Gender, Trafficking, and Slavery
This book explores areas of human experience that are highly complex, and which evoke powerful and contradictory feelings amongst those attempting to understand them. Although many view the institution of slavery as a purely historical phenomenon, slavery remains widespread today. One aspect of modern slavery which elicits particular revulsion is the trafficking of women and young girls and boys into the sex industry and this is the focus of many of the authors of this book. This book examines the operations of trafficking and other kinds of 'modern-day' slavery, from a gender perspective. It explores the relationships between gender, poverty, conflict and globalization that are driving today's slave trade. The authors provide an overview of what trafficking and slavery are, their magnitude, and their complexity. They introduce the key debates, competing definitions, and conceptual divides within this controversial subject. In their search for solutions, the contributors expose the weaknesses in national and international legal frameworks intended to protect bonded workers and trafficked persons. They analyse and assess the attempts of development and human-rights organizations to support those at risk, to create alternative livelihood options for them and to help those who escape slavery to rebuild their lives.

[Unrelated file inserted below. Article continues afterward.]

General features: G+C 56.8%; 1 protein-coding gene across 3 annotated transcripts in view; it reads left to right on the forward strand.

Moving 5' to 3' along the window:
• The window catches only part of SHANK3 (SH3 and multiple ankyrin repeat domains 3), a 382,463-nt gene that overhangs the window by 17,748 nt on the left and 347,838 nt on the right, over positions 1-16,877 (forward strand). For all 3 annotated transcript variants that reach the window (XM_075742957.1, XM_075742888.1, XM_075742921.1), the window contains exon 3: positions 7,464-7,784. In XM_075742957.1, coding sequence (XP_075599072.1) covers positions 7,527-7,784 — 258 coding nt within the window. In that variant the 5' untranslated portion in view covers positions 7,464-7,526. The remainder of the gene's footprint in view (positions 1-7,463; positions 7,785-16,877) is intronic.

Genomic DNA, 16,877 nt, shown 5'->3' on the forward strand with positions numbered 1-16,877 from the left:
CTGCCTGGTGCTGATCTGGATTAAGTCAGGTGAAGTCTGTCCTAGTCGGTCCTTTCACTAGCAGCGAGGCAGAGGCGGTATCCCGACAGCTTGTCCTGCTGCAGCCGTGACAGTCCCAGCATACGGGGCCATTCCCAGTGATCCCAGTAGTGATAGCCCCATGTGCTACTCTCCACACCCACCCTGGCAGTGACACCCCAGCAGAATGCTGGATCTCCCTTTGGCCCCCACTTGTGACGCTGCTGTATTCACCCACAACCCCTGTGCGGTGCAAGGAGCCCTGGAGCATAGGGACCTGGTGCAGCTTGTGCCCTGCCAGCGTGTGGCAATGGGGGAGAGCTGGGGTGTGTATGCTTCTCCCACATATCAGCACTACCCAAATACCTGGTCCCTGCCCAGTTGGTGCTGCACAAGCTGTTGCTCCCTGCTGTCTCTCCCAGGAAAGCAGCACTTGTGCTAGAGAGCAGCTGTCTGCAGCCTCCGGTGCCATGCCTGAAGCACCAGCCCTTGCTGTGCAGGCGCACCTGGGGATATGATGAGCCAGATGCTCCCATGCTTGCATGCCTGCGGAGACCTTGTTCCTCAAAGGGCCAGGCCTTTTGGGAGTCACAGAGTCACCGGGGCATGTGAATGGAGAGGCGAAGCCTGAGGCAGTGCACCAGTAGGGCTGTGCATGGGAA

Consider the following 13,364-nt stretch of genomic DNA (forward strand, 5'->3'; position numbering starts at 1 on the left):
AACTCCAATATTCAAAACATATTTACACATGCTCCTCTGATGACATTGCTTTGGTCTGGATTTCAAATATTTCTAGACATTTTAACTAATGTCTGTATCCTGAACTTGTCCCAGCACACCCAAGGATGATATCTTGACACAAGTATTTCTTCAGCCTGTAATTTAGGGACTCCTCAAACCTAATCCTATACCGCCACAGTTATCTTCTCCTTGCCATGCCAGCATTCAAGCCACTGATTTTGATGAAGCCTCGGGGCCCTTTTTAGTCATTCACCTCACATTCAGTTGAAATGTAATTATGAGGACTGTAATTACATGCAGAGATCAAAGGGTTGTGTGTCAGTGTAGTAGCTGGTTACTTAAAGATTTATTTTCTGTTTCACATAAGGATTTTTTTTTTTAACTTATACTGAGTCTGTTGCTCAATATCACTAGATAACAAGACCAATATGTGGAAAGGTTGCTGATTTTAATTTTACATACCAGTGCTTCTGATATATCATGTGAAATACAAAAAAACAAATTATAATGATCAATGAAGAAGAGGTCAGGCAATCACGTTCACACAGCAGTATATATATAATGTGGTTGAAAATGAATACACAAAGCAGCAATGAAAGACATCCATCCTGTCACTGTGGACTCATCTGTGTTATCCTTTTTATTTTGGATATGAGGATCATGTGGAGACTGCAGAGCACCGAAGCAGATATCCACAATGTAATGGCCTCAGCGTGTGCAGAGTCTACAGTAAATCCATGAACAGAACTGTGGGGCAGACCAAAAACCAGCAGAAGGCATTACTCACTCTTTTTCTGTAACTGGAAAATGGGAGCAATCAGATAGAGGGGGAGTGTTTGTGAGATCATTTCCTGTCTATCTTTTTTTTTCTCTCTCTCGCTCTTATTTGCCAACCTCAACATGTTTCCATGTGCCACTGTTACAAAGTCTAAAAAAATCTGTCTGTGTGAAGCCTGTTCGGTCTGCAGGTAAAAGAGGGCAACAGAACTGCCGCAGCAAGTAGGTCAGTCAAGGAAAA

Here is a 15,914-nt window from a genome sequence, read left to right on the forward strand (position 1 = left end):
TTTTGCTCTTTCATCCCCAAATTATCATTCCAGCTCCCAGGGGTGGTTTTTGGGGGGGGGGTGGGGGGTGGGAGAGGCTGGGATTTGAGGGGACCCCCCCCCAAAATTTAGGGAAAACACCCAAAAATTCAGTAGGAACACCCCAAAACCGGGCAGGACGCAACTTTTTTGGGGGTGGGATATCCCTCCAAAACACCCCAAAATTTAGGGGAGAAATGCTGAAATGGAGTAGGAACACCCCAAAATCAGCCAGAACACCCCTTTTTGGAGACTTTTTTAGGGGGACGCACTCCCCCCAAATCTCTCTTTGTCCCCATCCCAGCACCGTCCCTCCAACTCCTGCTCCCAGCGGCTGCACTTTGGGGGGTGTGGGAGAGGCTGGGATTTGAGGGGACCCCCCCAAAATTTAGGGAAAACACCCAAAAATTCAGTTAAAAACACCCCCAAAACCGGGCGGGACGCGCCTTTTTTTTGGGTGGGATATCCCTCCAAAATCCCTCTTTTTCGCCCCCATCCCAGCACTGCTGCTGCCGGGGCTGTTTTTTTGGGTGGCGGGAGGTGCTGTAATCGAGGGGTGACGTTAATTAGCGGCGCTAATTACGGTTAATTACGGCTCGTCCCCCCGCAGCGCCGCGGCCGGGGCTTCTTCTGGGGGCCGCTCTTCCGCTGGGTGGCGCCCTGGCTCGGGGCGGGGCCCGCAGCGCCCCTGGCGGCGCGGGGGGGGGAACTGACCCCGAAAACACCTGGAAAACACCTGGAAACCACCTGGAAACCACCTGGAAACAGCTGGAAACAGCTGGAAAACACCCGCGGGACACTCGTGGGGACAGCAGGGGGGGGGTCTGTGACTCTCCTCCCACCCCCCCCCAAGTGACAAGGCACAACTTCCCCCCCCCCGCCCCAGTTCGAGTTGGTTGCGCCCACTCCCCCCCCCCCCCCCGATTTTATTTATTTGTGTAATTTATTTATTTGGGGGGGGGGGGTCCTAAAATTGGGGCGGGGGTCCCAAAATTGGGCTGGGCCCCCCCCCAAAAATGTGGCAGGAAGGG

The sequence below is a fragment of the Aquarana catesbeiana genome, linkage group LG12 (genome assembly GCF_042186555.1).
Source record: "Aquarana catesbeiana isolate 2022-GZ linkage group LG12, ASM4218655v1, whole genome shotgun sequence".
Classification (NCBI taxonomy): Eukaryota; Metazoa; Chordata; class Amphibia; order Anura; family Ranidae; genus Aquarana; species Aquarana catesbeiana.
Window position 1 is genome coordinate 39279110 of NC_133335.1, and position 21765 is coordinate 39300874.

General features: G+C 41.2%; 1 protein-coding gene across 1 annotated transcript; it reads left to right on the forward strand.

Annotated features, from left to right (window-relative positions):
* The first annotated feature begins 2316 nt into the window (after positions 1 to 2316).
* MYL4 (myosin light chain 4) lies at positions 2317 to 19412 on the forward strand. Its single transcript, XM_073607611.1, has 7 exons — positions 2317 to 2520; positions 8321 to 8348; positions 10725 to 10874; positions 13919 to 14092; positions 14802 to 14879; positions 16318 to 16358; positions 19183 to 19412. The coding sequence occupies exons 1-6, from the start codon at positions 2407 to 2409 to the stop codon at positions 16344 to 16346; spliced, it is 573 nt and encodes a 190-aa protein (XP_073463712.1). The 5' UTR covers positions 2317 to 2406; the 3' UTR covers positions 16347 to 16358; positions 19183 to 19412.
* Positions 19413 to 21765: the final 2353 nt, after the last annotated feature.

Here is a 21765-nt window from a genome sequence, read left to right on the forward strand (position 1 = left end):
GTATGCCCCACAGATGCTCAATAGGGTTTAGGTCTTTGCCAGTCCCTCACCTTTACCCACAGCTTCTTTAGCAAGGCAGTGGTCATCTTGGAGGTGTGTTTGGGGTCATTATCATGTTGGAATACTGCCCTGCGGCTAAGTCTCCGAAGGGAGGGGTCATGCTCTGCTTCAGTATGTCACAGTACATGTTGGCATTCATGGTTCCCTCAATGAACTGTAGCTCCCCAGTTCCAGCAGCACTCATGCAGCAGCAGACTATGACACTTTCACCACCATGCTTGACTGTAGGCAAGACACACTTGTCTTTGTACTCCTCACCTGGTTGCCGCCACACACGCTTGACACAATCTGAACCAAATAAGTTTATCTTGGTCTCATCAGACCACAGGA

|Suzanne Williams and Rachel Masika|
|* Crossing borders and building bridges: the Baltic Region Networking Project|
|Carolina Johansson Wennerholm|
|* Who gets to choose? Coercion, consent, and the UN trafficking protocol|
|* Human rights or wrongs? The struggle for a rights-based response to trafficking in human beings|
|Ann D. Jordon|
|* Trafficking in children in West and Central Africa|
|* Child marriage and prostitution: two forms of sexual exploitation?|
|Susanne Louis B Mikhail|
|* Slavery and gender: women's double exploitation|
|* Half-hearted protection: what does victim protection really mean for victims of trafficking in Europe?|
|* NGO responses to trafficking in women|
|* A tale of two cities: shifting the paradigm of anti-trafficking programmes|
|Smarajit Jana, Nandinee Bandyopadhyay, Mrinal Kanti Dutta, and Amitrajit Saha|
|* Reducing poverty and upholding human rights: pragmatic approach|
|Meena Poudel and Ines Smyth|
|Compiled by Nittaya Thiraphouth|
|* Electronic sources|
Rachel Masika is a part-time lecturer at Birkbeck College and an independent gender and development consultant. Her recent assignments have focussed on the gendered dimensions of institutional and organizational change, macro-economic policies and climate change for organizations including the UN, British Council and Oxfam.
Combating Global Trafficking in Persons: the Role of the United States Post-September 2001
International Politics, Vol. 43 (2006), Iss. 2 P.241https://doi.org/10.1057/palgrave.ip.8800142 [Citations: 11]
Slavery: Annual Bibliographical Supplement (2002)
Miller, Joseph C.
Drogula, Fred K.
Slavery & Abolition, Vol. 24 (2003), Iss. 3 P.145https://doi.org/10.1080/01440390308559172 [Citations: 0]
Proceedings of Topical Issues in International Political Geography
Migrant Women as a Risk Group in Contemporary Human Trafficking
2023https://doi.org/10.1007/978-3-031-20620-7_34 [Citations: 0]
Trafficking of women and girls in the District of Seke: Lessons from the Zimbabwe’s Second Republic
Masyarakat, Kebudayaan dan Politik, Vol. 33 (2020), Iss. 3 P.256https://doi.org/10.20473/mkp.V33I32020.256-265 [Citations: 0]
High HIV/AIDS Prevalence in a Suburban Area in Ghana: A Context Analysis of Its Relationship to Human Trafficking
Tenkorang, Eric Y.
Journal of Human Trafficking, Vol. 7 (2021), Iss. 2 P.187https://doi.org/10.1080/23322705.2019.1703092 [Citations: 0]
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